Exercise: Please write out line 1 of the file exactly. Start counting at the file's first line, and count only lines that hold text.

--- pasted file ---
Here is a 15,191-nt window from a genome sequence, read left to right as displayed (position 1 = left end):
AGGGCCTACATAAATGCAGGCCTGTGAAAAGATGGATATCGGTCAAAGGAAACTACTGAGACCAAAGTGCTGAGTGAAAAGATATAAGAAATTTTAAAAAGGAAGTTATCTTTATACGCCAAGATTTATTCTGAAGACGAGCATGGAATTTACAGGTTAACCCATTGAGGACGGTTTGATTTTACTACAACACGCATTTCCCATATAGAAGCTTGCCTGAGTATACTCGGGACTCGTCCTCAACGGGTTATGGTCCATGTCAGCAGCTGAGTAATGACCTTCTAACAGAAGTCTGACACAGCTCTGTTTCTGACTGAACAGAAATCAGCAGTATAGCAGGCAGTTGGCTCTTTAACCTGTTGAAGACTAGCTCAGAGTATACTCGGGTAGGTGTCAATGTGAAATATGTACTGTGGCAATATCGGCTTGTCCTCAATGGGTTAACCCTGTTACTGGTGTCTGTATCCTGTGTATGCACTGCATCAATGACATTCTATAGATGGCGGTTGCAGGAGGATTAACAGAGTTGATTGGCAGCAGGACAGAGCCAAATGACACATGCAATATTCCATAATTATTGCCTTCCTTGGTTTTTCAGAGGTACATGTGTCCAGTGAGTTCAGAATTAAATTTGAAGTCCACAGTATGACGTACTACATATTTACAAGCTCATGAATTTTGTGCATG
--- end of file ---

Here is a 15,191-nt window from a genome sequence, read left to right as displayed (position 1 = left end):